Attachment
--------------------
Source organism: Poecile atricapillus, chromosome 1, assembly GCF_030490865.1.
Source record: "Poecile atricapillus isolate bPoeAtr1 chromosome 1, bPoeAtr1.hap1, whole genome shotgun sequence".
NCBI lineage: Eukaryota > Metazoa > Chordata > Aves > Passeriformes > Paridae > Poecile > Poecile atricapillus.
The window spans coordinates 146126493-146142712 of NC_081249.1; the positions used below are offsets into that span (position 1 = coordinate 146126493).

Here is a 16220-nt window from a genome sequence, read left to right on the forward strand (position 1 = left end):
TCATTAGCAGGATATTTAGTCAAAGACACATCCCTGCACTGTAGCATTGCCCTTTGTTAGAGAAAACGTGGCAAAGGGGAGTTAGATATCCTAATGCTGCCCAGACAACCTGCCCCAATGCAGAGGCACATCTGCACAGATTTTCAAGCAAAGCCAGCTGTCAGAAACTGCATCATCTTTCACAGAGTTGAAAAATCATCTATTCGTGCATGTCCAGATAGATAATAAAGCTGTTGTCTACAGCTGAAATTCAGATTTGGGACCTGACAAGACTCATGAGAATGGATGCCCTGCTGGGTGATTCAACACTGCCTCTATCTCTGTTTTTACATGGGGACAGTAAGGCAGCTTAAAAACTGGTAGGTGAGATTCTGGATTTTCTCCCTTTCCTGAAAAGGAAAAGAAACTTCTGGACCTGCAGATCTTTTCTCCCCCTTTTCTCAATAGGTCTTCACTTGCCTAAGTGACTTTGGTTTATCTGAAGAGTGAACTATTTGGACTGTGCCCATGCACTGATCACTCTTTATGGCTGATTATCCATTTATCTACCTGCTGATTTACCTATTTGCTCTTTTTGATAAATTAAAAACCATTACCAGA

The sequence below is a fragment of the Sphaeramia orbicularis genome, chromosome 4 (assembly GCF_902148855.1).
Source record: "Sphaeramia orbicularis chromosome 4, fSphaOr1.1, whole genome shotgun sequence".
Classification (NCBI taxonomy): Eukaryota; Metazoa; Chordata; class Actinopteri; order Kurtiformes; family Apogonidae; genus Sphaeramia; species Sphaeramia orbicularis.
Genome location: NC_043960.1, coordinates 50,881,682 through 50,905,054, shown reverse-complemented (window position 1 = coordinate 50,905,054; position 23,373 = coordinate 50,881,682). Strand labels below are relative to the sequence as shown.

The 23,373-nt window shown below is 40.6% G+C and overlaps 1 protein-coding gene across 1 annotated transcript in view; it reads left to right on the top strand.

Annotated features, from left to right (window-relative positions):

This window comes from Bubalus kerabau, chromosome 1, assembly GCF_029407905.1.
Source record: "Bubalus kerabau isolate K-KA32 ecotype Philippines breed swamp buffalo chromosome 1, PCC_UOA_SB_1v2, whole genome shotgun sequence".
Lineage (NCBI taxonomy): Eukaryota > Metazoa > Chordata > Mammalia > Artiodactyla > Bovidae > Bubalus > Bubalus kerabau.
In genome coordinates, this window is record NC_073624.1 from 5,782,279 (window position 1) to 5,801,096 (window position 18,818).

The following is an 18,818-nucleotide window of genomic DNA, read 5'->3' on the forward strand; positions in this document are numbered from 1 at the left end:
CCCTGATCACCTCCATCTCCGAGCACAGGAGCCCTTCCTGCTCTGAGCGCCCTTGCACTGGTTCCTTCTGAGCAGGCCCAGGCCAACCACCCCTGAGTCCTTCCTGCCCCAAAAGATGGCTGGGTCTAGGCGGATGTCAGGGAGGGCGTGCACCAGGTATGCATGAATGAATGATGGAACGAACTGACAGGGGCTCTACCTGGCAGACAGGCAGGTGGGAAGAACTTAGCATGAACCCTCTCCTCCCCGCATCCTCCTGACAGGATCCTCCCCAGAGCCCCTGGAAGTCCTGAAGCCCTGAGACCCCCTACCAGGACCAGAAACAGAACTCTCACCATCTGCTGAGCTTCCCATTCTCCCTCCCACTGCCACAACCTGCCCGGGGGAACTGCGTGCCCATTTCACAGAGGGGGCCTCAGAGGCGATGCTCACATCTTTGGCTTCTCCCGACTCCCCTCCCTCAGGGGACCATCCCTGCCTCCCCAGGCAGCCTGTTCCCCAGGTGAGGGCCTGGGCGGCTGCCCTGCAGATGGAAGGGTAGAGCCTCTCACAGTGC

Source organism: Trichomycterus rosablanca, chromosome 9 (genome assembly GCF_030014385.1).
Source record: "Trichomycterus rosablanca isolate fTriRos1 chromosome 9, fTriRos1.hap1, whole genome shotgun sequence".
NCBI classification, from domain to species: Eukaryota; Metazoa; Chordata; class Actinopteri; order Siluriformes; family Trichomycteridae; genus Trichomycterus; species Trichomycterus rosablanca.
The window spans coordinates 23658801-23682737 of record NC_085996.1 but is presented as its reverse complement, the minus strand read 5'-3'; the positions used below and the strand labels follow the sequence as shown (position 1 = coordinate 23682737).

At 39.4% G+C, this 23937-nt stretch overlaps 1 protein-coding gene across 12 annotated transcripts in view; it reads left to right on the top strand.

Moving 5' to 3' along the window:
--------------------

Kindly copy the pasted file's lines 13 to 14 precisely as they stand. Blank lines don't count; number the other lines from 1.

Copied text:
This window comes from Bubalus kerabau, chromosome 1, assembly GCF_029407905.1.
Source record: "Bubalus kerabau isolate K-KA32 ecotype Philippines breed swamp buffalo chromosome 1, PCC_UOA_SB_1v2, whole genome shotgun sequence".